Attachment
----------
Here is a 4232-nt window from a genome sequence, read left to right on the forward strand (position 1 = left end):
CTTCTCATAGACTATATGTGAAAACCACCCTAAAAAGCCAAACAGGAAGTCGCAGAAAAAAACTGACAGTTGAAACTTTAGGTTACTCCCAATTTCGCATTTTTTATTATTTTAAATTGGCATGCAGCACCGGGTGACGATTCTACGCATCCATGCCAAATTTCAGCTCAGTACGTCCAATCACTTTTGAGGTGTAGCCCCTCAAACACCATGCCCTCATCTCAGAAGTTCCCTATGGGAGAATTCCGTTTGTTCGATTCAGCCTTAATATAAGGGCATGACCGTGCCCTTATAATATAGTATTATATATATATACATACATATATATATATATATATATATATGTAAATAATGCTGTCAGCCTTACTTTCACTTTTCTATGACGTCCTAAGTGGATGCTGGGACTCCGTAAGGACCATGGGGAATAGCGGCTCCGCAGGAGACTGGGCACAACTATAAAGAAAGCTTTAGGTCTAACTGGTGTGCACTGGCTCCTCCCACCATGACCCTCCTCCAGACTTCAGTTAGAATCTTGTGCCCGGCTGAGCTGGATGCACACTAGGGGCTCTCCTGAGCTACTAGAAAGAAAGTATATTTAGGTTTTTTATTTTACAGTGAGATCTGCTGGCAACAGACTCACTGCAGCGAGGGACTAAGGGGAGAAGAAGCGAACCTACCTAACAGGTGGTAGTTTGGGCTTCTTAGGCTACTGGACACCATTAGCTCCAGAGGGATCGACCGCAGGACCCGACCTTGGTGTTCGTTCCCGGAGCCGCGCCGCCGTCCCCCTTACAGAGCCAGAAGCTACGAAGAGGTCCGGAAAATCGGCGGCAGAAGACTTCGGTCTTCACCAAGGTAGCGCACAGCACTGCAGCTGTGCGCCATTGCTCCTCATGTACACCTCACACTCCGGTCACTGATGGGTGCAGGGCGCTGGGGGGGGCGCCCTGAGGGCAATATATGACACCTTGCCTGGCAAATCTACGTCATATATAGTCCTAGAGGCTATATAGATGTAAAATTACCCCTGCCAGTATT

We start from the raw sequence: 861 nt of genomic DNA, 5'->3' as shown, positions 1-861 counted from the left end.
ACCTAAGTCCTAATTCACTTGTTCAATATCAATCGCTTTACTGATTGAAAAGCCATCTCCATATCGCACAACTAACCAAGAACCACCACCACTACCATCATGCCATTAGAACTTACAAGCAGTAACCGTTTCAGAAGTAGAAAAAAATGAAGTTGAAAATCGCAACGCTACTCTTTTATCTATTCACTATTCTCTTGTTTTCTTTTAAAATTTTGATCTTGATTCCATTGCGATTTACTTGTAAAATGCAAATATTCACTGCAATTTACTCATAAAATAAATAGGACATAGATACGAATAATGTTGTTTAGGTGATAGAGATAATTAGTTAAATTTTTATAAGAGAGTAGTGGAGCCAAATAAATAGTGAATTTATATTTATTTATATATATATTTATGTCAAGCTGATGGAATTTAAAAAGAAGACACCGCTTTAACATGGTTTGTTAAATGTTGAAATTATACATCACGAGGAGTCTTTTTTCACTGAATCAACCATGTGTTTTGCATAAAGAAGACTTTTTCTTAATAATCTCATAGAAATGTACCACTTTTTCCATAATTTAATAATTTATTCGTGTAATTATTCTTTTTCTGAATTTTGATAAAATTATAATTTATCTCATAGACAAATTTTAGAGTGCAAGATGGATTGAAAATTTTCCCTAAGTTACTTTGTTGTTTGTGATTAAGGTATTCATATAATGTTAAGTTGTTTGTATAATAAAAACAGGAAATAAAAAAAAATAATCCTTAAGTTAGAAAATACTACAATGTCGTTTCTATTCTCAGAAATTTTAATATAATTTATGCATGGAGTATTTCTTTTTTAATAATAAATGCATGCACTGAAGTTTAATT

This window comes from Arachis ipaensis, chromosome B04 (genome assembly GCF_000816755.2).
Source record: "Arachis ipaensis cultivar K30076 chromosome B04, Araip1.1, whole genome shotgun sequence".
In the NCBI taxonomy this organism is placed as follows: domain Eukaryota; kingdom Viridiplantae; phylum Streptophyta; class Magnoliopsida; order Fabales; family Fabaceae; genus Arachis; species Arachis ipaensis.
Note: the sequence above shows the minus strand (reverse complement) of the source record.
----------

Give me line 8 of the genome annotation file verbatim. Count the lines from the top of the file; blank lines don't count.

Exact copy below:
Note: the sequence above shows the minus strand (reverse complement) of the source record.